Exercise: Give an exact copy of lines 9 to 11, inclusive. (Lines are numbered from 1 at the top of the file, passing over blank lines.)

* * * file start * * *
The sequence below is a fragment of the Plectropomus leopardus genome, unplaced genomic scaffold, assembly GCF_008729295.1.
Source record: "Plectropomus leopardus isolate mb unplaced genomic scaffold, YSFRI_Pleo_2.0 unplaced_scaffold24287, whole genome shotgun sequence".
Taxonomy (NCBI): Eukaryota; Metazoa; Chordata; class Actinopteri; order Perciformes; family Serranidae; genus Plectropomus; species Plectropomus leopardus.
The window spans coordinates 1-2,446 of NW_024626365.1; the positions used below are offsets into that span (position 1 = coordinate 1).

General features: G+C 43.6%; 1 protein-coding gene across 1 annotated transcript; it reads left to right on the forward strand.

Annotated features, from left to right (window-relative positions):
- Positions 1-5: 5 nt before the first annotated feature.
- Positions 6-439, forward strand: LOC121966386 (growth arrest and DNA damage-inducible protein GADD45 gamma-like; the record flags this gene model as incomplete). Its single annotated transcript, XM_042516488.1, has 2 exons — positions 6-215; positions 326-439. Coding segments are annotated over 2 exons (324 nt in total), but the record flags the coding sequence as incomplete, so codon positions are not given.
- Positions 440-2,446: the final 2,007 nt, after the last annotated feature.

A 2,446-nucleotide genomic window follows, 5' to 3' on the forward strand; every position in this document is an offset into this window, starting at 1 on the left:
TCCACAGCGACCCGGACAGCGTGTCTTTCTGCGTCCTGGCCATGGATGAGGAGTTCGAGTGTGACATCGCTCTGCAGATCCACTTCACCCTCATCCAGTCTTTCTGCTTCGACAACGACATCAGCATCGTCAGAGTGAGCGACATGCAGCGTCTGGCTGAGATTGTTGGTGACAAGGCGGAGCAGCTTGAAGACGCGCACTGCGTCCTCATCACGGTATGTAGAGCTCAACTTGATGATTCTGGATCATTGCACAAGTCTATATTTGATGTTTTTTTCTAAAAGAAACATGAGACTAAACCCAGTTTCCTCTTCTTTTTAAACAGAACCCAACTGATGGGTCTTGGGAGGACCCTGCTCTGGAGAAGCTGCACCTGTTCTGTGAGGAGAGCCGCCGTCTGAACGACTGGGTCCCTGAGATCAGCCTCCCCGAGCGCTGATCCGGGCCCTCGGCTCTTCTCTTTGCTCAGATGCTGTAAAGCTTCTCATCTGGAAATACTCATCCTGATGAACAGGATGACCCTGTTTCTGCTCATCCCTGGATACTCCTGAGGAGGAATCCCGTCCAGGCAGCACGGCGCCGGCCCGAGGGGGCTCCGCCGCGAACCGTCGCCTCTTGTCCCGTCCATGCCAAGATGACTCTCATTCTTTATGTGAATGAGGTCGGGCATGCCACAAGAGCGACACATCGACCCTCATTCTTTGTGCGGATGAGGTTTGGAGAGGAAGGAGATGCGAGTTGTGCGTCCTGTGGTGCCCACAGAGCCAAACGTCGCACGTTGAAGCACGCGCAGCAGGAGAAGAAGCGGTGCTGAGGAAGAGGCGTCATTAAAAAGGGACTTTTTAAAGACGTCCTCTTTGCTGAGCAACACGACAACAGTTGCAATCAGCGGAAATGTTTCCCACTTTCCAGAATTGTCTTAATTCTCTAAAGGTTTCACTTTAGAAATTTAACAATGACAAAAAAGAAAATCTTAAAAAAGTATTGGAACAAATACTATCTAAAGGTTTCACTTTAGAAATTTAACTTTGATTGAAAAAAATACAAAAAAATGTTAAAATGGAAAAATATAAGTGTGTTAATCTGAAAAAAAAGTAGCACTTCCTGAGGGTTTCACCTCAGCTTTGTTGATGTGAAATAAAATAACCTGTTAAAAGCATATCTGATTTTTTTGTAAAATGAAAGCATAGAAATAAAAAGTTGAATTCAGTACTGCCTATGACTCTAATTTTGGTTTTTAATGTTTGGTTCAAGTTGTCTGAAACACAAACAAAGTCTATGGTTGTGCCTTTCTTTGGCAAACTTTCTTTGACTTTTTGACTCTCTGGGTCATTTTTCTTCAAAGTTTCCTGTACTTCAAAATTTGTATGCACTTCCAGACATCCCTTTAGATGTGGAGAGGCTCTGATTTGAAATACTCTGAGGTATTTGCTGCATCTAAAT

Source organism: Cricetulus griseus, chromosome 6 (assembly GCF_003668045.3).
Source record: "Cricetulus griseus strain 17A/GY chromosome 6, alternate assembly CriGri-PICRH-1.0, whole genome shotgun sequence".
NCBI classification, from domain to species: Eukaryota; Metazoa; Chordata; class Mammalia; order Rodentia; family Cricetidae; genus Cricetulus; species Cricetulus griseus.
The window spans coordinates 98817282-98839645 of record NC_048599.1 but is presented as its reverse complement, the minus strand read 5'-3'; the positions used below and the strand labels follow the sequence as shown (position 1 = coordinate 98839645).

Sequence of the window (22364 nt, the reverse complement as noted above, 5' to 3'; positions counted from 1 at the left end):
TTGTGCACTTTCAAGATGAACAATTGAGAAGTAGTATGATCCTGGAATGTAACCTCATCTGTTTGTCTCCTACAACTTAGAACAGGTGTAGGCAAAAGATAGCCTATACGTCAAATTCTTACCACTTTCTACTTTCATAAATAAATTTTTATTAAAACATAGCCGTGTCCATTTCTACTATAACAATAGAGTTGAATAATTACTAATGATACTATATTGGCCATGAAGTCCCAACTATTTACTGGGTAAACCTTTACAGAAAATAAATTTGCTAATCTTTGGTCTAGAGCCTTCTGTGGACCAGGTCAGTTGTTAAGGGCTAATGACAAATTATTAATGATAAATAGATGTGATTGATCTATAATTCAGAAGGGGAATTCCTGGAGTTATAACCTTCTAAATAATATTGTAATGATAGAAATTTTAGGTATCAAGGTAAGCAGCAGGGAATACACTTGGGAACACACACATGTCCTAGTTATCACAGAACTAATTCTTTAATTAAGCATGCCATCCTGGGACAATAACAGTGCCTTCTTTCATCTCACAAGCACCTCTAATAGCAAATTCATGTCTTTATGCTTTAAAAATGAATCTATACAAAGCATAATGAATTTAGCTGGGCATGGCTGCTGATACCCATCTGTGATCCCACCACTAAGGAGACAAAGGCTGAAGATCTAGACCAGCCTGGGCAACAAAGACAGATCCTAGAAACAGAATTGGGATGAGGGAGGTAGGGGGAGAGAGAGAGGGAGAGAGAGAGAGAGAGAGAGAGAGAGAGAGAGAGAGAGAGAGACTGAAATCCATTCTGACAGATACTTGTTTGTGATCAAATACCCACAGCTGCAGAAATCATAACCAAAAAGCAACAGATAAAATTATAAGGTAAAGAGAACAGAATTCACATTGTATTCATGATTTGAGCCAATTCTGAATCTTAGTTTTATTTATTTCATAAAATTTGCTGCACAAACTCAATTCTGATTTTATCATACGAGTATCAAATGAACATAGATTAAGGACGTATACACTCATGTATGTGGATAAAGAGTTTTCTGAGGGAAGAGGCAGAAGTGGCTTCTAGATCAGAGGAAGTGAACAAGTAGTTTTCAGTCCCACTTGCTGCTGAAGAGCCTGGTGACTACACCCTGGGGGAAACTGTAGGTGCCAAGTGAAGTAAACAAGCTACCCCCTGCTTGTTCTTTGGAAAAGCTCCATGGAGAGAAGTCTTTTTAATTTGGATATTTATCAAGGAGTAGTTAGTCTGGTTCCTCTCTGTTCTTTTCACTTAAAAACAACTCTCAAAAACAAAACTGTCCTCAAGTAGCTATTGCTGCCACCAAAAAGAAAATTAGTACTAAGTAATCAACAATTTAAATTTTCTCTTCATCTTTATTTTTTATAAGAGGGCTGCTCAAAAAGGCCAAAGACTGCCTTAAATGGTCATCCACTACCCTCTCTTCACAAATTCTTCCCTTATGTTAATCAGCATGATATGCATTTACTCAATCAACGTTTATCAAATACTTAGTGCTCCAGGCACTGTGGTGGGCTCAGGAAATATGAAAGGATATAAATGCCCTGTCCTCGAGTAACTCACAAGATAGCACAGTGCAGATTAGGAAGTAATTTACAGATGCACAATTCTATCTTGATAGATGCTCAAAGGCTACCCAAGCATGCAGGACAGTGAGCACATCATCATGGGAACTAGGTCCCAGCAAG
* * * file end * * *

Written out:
- Positions 440-2,446: the final 2,007 nt, after the last annotated feature.

A 2,446-nucleotide genomic window follows, 5' to 3' on the forward strand; every position in this document is an offset into this window, starting at 1 on the left:
TCCACAGCGACCCGGACAGCGTGTCTTTCTGCGTCCTGGCCATGGATGAGGAGTTCGAGTGTGACATCGCTCTGCAGATCCACTTCACCCTCATCCAGTCTTTCTGCTTCGACAACGACATCAGCATCGTCAGAGTGAGCGACATGCAGCGTCTGGCTGAGATTGTTGGTGACAAGGCGGAGCAGCTTGAAGACGCGCACTGCGTCCTCATCACGGTATGTAGAGCTCAACTTGATGATTCTGGATCATTGCACAAGTCTATATTTGATGTTTTTTTCTAAAAGAAACATGAGACTAAACCCAGTTTCCTCTTCTTTTTAAACAGAACCCAACTGATGGGTCTTGGGAGGACCCTGCTCTGGAGAAGCTGCACCTGTTCTGTGAGGAGAGCCGCCGTCTGAACGACTGGGTCCCTGAGATCAGCCTCCCCGAGCGCTGATCCGGGCCCTCGGCTCTTCTCTTTGCTCAGATGCTGTAAAGCTTCTCATCTGGAAATACTCATCCTGATGAACAGGATGACCCTGTTTCTGCTCATCCCTGGATACTCCTGAGGAGGAATCCCGTCCAGGCAGCACGGCGCCGGCCCGAGGGGGCTCCGCCGCGAACCGTCGCCTCTTGTCCCGTCCATGCCAAGATGACTCTCATTCTTTATGTGAATGAGGTCGGGCATGCCACAAGAGCGACACATCGACCCTCATTCTTTGTGCGGATGAGGTTTGGAGAGGAAGGAGATGCGAGTTGTGCGTCCTGTGGTGCCCACAGAGCCAAACGTCGCACGTTGAAGCACGCGCAGCAGGAGAAGAAGCGGTGCTGAGGAAGAGGCGTCATTAAAAAGGGACTTTTTAAAGACGTCCTCTTTGCTGAGCAACACGACAACAGTTGCAATCAGCGGAAATGTTTCCCACTTTCCAGAATTGTCTTAATTCTCTAAAGGTTTCACTTTAGAAATTTAACAATGACAAAAAAGAAAATCTTAAAAAAGTATTGGAACAAATACTATCTAAAGGTTTCACTTTAGAAATTTAACTTTGATTGAAAAAAATACAAAAAAATGTTAAAATGGAAAAATATAAGTGTGTTAATCTGAAAAAAAAGTAGCACTTCCTGAGGGTTTCACCTCAGCTTTGTTGATGTGAAATAAAATAACCTGTTAAAAGCATATCTGATTTTTTTGTAAAATGAAAGCATAGAAATAAAAAGTTGAATTCAGTACTGCCTATGACTCTAATTTTGGTTTTTAATGTTTGGTTCAAGTTGTCTGAAACACAAACAAAGTCTATGGTTGTGCCTTTCTTTGGCAAACTTTCTTTGACTTTTTGACTCTCTGGGTCATTTTTCTTCAAAGTTTCCTGTACTTCAAAATTTGTATGCACTTCCAGACATCCCTTTAGATGTGGAGAGGCTCTGATTTGAAATACTCTGAGGTATTTGCTGCATCTAAAT